- The Washington Times - Tuesday, January 17, 2006

Bode Miller creates a stir every time he opens his mouth and sometimes when he doesn’t. Daron Rahlves is the better U.S. skier at the moment after a big win last weekend. And Michelle Kwan has a place on the Turin team — for now.

Even so, the early edge for a starring role in this year’s Olympic soap opera goes to, of all things, the skeleton crew.

The Winter Games might still be a month away, but the Americans aren’t lacking for headlines.

“I would say, generally, that bad publicity is better than no publicity at all,” said David Wallechinsky, Olympic historian and author of “The Complete Book of the Winter Olympics.”

“With Michelle Kwan back in there, you’ve got some of the star power,” he said yesterday. “I don’t think the negative publicity is really going to detract. Once NBC starts selling their version, their product, we will learn about all sorts of athletes you haven’t heard of yet, and the publicity will be good.”

Winter Olympics — and the athletes who participate in them — traditionally have been overlooked. The Games are far smaller than the summer version, and they’re not nearly as universal. People living just about anywhere in the world can go swimming or play basketball, but it’s a good bet only a tiny percentage in any country can say they’ve taken a ride on a luge.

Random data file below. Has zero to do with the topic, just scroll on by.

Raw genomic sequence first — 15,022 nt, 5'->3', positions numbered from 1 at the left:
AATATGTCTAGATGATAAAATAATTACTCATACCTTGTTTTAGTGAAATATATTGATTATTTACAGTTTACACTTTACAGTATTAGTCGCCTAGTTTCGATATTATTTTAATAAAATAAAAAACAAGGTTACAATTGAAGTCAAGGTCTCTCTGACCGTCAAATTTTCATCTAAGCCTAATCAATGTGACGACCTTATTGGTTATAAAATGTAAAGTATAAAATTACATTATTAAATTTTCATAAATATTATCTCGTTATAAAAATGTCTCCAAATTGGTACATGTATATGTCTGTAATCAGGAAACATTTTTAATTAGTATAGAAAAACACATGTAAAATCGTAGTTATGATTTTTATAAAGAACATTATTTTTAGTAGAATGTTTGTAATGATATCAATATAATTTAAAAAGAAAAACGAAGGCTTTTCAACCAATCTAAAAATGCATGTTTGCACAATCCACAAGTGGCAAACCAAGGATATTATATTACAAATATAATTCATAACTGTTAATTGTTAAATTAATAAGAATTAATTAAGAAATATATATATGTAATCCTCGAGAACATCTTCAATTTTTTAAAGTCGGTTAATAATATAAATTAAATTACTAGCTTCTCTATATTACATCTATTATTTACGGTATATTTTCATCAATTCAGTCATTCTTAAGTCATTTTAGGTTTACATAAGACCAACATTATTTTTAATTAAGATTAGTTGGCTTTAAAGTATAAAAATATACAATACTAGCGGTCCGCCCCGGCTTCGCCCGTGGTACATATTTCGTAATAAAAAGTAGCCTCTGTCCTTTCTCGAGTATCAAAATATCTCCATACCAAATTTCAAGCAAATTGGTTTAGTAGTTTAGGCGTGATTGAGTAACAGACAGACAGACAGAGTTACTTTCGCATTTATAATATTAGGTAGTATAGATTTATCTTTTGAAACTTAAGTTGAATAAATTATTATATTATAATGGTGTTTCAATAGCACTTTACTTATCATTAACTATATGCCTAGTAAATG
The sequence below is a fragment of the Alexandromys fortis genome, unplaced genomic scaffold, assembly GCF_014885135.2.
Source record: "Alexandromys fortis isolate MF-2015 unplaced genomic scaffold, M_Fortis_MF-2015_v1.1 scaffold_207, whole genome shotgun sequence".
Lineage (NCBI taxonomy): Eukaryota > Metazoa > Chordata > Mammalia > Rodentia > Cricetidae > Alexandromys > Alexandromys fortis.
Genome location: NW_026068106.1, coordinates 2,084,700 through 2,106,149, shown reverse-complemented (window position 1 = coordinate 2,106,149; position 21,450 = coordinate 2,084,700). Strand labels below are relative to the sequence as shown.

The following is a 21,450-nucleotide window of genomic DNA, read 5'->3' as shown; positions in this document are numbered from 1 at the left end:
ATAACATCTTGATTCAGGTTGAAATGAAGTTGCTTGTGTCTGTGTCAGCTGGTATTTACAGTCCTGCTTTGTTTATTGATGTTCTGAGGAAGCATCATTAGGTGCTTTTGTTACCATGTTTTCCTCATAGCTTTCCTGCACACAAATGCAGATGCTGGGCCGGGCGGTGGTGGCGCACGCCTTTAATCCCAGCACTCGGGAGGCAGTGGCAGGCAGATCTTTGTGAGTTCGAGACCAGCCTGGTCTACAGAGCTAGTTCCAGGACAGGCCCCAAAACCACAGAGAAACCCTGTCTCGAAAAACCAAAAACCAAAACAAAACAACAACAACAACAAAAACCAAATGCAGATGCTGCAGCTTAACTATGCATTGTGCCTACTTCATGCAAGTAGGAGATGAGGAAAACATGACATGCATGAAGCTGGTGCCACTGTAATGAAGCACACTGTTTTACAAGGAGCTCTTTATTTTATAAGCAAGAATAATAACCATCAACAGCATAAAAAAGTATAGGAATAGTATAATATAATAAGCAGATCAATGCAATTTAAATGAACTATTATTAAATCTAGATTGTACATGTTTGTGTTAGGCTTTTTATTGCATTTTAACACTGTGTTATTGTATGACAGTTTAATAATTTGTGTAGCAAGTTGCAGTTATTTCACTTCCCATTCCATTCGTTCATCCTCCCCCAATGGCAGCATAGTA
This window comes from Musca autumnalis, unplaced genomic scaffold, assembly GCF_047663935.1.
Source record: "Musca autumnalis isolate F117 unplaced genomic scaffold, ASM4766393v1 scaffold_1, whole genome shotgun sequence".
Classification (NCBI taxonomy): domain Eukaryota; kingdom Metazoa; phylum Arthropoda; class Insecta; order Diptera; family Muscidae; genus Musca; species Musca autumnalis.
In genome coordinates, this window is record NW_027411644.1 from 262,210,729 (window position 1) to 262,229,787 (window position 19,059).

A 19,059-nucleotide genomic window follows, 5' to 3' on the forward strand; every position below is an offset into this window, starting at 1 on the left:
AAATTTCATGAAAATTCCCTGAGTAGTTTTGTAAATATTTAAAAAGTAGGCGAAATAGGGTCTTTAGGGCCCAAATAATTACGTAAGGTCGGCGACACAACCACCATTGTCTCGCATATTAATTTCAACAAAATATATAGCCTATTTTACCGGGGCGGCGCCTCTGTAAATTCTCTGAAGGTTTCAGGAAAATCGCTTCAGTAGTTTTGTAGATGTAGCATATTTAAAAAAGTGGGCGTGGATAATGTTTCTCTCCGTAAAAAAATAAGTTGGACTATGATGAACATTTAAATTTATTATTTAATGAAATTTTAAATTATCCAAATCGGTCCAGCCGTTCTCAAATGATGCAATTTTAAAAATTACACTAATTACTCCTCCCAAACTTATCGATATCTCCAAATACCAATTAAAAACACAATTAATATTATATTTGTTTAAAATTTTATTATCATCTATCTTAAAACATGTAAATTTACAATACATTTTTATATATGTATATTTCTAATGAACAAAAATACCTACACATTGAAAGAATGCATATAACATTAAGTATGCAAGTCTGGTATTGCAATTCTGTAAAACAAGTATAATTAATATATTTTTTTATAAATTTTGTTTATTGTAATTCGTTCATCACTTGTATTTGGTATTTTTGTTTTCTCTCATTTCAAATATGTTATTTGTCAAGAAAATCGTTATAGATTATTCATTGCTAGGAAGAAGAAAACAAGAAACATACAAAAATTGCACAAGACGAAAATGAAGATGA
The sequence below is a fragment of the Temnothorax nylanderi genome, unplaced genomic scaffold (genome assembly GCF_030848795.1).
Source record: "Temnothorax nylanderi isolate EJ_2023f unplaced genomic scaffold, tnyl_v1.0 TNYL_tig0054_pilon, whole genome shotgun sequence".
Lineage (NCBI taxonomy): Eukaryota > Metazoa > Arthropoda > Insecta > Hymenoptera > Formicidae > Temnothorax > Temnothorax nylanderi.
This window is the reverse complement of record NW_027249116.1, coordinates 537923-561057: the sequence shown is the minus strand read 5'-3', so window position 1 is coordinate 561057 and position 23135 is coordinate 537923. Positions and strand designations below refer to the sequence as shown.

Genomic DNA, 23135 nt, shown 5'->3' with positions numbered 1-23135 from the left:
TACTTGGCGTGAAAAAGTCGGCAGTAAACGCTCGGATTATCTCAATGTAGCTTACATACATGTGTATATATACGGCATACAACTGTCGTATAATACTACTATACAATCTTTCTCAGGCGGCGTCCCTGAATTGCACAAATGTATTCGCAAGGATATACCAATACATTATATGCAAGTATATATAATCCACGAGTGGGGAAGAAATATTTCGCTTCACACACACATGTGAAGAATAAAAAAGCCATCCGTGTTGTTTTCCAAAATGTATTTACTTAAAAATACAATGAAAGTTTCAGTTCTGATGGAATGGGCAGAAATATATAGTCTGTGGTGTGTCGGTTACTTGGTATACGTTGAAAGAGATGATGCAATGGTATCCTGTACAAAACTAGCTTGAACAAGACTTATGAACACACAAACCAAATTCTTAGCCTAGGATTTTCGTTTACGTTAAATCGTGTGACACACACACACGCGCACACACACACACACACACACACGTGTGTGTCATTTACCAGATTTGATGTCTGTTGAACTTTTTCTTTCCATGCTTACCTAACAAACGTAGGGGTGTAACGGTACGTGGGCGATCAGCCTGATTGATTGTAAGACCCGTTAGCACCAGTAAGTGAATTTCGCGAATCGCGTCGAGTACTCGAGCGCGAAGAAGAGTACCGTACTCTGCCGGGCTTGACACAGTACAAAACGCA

So while the Summer Games might be on everyone’s calendar, people tend to forget there’s a Winter Olympics until the TV ads roll out in full force a few weeks before they begin.

It seems to be a little different this year, though.

“I think there is a greater level of awareness and recognition of these athletes further out from the Games than we’ve seen in the past,” said Darryl Seibel, spokesman for the U.S. Olympic Committee. “I think that phenomenon really began before Salt Lake City.”

Not only were the 2002 Games in the United States, they were held less than six months after the Sept.11 attacks. Patriotism and spirit were high, and fans were eager to get behind anything American. When the U.S. team set a national record with 34 medals, shattering the previous winter best of 13, the frenzy grew.

“You move forward now to ‘05-06, and I think you’re seeing a continuation of all of this, a continuation of the recognition of Winter Olympic athletes,” Seibel said. “I would also submit that the stories you have, the stories of athletes who are qualifying for this team are very, very compelling stories.”

Good and bad.

Anyone who’s paid any attention to the news in recent weeks is on a first-name basis with Bode by now. One of the best American skiers ever, if not the best, Miller has landed on the covers of Time and Newsweek but more for his renegade personality than his skills on the mountain.

Miller routinely tests the patience of ski officials and sponsors with his contentious comments, late-night habits and refusal to play by the rules. But the U.S. ski team had enough after he said during an interview on “60 Minutes” that his partying sometimes affected his performance, admitting that “there’s been times when I’ve been in really tough shape at the top of the course.”